Theatre and Performance Research in an Age of Conspiracy

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Theatre and Performance Research in an Age of Conspiracy

TaPRA-SCUDD 2021 Postgraduate Symposium

Friday 25th June 2021, Online (GMT)

‘While you here do snoring lie, Open-eyed conspiracy His time doth take. If of life you keep a care, Shake off slumber, and beware: Awake, awake!’

– William Shakespeare, The Tempest (c. 1610-1612), Act II, scene 1. Song, line 295.

‘Theatre is the memory place where conspiracy theory is privileged. The rites of memory are passed from generation to generation, although what is there is to be remembered is passing out of mind. “Look again, look again, search everywhere,” chant the Furies, those gray and aged children, remembered and remembering, with their fierce intelligence, hunting the prey. There we are, looking, in the dark’

– Herbert Blau, ‘Theatre and History: A Conspiracy Theory,’ Performing Arts Journal, vol.5, (1), 1980 p.23


This symposium will consider how conspiracy, counter-conspiracy, telling lies, myth making, finding connections and constructing realities are often an essential part of theatre and performance practice. In a world where our political reality is being increasingly shaped by conspiracy theories, what strategies and insights can theatre scholarship bring us?

With greater connectivity provided by the internet, digital cultures and proponents of conspiracy theories holding powerful political positions, we have seen a sharp rise in the spread and belief of conspiracy theories. These are often sinister in nature, perpetuating prejudice against minority groups. There has been widespread belief in conspiracy theories surrounding the COVID-19 pandemic and this misinformation has had a huge human cost, manifested in the violent attacks targeted at East Asians.

‘Telling the truth’ has an uneasy relationship with theatre-making. We often sit in the dark, enjoying the falsity of theatrical illusion. In documentary and verbatim theatre, the truth is often contested. And in performance art, Abramovic’s claim that ‘the blood is real’ is immediately challenged by Paul McCarthy’s liberal use of tomato ketchup. As conventional definitions of theatre teeter towards irrelevance and the theatre industry (as we know it) seems to collapse around us, the illusion of theatre as one big inclusive “family” crumbles. What are the structural inequalities and injustices of theatre-making and audience participation that have been revealed? Is the future of a more equitable and just theatre online? Must theatre go online in order to effectively intervene in the age of conspiracy?

Suggested topics may include or use as a starting point:

  • The relationship between the truth and theatrical illusion, how illusion might reveal hidden truths in performance, the perpetuation of myths in drama.
  • The notion of truth and authenticity in documentary and verbatim theatre, and how theatre mediates the truth.
  • How the gap between reality, authenticity and the real are exploited by practitioners
  • How the creation of myths, mystification, tenuous truths, secrecy and plausibility are used by performance-makers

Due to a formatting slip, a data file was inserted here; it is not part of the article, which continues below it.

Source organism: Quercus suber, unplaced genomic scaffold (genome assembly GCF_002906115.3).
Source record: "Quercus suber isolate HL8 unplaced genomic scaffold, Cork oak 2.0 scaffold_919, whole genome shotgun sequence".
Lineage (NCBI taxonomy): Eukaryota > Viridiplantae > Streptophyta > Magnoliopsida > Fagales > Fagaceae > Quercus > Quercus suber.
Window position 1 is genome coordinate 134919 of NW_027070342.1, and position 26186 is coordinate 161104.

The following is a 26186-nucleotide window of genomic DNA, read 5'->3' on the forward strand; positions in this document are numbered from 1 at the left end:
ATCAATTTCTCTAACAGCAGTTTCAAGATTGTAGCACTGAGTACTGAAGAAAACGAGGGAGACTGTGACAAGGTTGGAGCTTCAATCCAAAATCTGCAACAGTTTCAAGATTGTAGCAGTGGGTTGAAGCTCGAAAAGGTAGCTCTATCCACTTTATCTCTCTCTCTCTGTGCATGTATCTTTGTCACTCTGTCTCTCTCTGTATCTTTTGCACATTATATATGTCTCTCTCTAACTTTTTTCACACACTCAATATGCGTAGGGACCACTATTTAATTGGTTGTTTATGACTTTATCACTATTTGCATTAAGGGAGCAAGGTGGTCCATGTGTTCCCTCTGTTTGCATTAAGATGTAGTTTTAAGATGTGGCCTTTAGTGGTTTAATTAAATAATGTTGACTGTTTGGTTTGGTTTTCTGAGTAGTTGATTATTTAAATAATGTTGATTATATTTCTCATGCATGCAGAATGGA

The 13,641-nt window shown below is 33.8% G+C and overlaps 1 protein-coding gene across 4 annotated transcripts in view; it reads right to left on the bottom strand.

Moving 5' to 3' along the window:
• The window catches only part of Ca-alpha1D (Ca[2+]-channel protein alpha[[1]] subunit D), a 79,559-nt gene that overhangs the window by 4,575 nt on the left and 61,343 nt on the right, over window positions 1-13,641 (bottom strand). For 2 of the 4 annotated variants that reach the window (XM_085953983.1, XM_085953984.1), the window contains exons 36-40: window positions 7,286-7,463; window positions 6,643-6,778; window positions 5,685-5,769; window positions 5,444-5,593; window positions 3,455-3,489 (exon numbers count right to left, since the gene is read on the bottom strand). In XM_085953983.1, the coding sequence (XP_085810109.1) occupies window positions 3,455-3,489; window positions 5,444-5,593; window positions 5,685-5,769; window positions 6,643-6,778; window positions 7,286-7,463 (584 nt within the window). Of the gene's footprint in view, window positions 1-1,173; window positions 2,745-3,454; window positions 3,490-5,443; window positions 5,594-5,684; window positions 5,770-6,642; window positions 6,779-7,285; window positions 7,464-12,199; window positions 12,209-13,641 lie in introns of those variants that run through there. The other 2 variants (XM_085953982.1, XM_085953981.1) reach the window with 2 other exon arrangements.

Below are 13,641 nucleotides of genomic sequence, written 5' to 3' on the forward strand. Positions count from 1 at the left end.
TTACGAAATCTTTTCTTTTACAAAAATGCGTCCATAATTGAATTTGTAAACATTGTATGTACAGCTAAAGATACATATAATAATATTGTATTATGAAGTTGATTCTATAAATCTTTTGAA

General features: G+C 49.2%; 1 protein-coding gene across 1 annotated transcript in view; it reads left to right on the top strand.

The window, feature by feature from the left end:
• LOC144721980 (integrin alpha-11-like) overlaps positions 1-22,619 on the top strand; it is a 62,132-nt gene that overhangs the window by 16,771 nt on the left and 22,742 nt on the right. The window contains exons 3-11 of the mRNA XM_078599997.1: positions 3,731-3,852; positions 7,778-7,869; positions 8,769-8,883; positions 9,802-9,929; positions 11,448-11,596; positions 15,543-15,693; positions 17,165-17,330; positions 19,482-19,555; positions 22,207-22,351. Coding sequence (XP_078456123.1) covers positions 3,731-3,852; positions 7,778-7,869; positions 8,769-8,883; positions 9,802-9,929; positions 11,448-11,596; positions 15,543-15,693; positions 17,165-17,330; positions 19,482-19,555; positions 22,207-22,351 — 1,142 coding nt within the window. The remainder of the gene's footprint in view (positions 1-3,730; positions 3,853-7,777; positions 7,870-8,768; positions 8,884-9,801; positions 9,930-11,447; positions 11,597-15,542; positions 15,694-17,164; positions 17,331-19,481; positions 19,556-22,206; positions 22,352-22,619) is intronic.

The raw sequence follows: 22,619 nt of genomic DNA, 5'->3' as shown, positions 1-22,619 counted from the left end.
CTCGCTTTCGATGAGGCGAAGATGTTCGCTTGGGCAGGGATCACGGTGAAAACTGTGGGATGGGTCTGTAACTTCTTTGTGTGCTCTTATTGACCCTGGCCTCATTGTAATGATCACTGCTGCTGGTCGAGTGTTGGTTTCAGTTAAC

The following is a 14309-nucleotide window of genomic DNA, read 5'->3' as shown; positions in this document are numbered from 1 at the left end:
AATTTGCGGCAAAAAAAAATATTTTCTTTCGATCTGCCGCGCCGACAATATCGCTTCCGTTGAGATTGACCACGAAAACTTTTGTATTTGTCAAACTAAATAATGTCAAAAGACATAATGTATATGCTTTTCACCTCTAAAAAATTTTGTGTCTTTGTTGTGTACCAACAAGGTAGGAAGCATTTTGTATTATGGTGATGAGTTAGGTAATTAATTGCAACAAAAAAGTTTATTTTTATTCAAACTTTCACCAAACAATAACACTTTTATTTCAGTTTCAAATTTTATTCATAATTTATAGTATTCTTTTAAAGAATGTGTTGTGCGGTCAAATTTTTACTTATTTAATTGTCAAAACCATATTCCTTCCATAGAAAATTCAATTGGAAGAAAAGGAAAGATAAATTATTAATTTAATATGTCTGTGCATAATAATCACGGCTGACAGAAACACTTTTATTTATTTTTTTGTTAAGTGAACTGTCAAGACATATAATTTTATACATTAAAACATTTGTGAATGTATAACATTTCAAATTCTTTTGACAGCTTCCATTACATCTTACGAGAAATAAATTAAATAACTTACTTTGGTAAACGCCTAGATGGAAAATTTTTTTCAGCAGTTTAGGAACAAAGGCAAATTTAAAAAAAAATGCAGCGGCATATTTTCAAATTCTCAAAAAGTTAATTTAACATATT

• How theatre scholarship can present new ‘truths’ to counteract official, canonical or established ‘truths’
  • The role of rhetoric, manipulation, cognitive biases, emotional control in dramatic speech and the performance of politics
  • The impact of anti-semitism, racism, ableism and transphobia as it is spread through prejudice and conspiracy theories. Theatre’s resistance and/or complicity with these prejudices.
  • Plots, plotting, secrets and revelations, including in dramatic structure
  • Myth-making within theatre and performance practice, research and theatre history
  • Integrity in theatre and performance research and/or in theatre making

The Theatre & Performance Research Association and the Standing Committee of University Drama Departments invites proposals for papers or performative presentations (15 minutes) relating to the theme from postgraduates at all levels of study (including MA students), postdoctoral researchers and early career academics to be delivered live over Zoom. The symposium is free to attend and open to all postgraduates and early career researchers, based anywhere in the world (bearing in mind the symposium will take place in GMT).

We invite presentations that relate to the theme in all forms of theatre practice, theatre history, performance, performance studies, formal and informal performer training, stagecraft and theatre/drama in education.

As part of the symposium we will have a workshop on accessibility and care. This workshop will be a relaxing space to consider how we can make our home working environments more accessible for our own needs and introduce participants to ways of creating online spaces that are more mindful of the accessibility needs of those around us.

We will be providing structured and informal networking opportunities for participants. Abstracts should be 250 words in length. All abstracts should be sent to When submitting your abstract, please also include a short biography (no more than 50 words) in the same document. Those wishing to use alternative approaches to presenting research, such as performance lectures, can include an additional 100 words detailing their intended presentation methods. Please also let us know if there are any access provisions – for example, captioning – that would better enable you to participate.

Deadline: Monday 15th March, 5pm

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